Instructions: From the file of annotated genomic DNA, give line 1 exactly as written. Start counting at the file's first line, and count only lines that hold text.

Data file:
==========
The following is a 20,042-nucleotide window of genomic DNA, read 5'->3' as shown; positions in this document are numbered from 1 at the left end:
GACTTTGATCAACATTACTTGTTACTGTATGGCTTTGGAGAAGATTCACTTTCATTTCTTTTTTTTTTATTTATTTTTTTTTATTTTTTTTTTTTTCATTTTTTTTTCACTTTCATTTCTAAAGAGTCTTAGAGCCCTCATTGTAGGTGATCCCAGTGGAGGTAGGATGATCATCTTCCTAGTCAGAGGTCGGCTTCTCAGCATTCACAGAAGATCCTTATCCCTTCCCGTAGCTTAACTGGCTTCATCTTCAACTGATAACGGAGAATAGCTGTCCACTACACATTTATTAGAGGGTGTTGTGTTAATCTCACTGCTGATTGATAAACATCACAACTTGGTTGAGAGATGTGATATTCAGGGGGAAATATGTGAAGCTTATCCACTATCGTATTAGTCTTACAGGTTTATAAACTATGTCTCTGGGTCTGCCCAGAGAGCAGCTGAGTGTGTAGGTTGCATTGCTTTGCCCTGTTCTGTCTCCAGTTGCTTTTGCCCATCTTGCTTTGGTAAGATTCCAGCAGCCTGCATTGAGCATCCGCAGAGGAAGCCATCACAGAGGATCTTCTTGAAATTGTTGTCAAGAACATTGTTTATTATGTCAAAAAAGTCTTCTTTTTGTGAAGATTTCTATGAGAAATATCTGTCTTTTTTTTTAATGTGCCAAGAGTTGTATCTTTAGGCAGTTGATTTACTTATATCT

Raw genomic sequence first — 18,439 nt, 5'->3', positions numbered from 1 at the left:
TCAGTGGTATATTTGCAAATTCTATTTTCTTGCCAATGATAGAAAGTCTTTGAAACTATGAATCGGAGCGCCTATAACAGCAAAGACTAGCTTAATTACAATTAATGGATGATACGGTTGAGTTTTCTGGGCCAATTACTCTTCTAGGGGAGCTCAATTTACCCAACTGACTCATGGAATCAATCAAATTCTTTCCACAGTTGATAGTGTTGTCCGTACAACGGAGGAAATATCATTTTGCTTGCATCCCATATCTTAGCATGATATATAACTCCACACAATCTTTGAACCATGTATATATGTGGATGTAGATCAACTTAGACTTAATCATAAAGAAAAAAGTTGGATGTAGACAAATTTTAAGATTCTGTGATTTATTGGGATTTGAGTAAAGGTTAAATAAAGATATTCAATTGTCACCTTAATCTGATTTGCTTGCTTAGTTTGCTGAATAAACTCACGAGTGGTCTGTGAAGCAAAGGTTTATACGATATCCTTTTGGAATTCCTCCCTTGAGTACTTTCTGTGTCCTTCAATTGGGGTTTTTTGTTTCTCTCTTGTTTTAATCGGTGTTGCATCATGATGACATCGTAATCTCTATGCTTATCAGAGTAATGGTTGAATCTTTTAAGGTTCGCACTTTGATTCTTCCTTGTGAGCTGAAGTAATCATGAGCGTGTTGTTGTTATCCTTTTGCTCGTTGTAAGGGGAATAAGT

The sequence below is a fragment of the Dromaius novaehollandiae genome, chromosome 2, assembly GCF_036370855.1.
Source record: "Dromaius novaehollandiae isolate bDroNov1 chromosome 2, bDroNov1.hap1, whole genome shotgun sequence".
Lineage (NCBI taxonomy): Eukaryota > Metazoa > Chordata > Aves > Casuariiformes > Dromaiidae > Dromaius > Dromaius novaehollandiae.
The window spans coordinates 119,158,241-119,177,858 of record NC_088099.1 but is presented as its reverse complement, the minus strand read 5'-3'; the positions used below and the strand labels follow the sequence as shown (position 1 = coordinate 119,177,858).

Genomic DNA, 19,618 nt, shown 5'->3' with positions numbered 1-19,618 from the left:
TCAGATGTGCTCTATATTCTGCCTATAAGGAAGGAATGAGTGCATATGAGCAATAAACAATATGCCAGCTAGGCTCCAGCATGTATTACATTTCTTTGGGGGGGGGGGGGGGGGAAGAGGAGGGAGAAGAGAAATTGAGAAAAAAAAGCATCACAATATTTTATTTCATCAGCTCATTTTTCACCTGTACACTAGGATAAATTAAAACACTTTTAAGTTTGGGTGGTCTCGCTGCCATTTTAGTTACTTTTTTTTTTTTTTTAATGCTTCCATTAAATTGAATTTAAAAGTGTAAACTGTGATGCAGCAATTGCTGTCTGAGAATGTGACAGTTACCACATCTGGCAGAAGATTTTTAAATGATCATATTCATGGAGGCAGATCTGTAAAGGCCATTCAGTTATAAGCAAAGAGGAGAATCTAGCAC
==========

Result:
The following is a 20,042-nucleotide window of genomic DNA, read 5'->3' as shown; positions in this document are numbered from 1 at the left end: